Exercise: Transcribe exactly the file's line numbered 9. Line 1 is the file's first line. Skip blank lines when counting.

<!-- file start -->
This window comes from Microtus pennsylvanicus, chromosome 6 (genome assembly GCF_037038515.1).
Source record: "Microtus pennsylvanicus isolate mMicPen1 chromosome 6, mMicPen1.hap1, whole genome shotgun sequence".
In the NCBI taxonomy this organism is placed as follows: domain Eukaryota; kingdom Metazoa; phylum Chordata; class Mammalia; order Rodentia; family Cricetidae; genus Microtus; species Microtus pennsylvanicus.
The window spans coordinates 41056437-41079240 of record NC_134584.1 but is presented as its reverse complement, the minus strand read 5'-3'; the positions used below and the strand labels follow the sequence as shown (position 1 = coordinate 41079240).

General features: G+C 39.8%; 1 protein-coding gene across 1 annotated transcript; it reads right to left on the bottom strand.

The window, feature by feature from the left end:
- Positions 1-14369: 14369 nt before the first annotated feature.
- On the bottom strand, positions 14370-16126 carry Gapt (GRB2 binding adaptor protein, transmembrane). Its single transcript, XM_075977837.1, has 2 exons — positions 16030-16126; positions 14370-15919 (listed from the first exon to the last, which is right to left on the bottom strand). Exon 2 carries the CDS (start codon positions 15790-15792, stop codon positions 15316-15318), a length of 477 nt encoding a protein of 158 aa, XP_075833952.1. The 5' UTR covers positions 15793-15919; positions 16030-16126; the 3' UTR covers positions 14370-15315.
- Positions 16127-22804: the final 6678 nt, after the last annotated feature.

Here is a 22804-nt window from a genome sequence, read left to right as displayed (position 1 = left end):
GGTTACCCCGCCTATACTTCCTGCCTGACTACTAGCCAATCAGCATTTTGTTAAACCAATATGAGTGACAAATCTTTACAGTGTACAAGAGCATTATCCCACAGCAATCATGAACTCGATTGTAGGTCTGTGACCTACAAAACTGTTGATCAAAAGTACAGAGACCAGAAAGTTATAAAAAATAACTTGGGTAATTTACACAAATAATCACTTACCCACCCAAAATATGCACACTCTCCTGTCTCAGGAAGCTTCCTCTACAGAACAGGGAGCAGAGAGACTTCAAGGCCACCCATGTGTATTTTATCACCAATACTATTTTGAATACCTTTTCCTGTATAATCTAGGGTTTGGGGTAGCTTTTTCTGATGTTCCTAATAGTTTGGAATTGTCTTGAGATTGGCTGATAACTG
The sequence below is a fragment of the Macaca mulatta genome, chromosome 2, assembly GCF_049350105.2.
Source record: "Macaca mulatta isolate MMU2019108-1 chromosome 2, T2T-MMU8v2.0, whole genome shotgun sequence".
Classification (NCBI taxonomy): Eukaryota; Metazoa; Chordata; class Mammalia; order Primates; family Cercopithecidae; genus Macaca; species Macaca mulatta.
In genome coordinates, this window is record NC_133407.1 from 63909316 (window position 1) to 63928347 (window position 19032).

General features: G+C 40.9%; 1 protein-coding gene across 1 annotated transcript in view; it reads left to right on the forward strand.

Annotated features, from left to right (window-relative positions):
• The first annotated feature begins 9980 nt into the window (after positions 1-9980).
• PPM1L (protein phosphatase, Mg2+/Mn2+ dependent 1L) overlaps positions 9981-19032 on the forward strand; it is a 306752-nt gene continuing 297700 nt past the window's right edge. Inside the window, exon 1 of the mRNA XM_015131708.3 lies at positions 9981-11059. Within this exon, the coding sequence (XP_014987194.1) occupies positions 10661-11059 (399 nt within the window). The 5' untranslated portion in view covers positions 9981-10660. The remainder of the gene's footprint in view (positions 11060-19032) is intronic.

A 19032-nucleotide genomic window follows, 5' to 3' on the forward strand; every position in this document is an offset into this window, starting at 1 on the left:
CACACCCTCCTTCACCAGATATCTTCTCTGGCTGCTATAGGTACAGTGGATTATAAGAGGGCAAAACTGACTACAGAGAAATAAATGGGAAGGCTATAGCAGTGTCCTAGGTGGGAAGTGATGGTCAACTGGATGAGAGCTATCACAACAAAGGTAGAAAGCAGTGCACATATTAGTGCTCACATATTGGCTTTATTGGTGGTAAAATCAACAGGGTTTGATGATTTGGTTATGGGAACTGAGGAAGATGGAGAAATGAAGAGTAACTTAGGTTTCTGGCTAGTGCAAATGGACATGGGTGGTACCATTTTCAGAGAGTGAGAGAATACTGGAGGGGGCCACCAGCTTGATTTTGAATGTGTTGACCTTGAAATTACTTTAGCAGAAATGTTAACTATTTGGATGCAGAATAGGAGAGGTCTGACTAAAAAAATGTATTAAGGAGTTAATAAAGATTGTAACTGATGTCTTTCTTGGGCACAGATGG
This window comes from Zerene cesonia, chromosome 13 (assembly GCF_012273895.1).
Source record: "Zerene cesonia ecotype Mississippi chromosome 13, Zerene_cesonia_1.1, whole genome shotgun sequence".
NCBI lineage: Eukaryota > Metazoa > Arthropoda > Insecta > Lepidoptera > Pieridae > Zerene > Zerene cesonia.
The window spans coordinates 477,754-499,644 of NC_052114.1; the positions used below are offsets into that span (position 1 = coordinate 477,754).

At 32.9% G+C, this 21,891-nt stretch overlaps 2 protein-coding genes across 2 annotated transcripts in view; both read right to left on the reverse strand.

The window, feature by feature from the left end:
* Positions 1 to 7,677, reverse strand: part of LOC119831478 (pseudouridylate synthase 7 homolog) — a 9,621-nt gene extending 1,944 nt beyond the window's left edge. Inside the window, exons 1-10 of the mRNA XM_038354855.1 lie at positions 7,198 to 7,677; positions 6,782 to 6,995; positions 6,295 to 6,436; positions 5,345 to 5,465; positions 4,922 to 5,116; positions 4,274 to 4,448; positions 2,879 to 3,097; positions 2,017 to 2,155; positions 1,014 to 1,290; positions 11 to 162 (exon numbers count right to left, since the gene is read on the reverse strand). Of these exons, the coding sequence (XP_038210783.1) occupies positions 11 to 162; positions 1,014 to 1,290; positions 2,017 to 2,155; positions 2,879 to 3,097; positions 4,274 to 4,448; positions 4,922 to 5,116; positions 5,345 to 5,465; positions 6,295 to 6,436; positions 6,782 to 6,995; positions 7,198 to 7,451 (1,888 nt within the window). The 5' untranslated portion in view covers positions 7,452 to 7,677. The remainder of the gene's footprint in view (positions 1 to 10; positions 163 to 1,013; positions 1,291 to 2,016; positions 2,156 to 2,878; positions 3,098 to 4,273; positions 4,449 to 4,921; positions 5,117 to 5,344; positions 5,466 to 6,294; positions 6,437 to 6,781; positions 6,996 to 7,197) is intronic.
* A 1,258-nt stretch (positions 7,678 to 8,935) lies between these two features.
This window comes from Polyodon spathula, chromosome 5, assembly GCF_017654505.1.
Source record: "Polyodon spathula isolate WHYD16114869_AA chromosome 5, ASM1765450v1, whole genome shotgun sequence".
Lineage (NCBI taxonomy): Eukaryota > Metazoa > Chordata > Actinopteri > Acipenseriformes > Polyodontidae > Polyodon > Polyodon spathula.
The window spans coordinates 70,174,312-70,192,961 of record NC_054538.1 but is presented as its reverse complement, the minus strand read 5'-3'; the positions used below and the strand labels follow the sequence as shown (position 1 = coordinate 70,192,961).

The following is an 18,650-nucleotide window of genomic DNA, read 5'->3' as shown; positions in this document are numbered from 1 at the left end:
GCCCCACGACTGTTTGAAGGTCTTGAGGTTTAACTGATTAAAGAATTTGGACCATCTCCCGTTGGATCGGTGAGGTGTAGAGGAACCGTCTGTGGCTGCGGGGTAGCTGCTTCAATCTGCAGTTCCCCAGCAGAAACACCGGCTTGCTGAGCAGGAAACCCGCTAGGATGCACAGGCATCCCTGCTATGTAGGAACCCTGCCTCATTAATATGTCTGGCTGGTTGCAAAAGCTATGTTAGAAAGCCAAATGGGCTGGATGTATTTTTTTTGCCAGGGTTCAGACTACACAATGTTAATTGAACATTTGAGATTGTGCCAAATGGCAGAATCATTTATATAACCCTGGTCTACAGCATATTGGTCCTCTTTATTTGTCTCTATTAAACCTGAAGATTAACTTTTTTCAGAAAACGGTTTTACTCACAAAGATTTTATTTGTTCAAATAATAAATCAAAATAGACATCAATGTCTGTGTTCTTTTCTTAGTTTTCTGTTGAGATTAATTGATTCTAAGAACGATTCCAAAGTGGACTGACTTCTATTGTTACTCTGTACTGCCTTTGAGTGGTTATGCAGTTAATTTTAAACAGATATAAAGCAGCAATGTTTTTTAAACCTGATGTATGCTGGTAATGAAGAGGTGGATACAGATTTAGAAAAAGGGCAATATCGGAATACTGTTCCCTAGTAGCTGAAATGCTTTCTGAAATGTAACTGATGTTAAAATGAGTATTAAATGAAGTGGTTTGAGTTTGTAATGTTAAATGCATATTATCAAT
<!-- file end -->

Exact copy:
- Positions 16127-22804: the final 6678 nt, after the last annotated feature.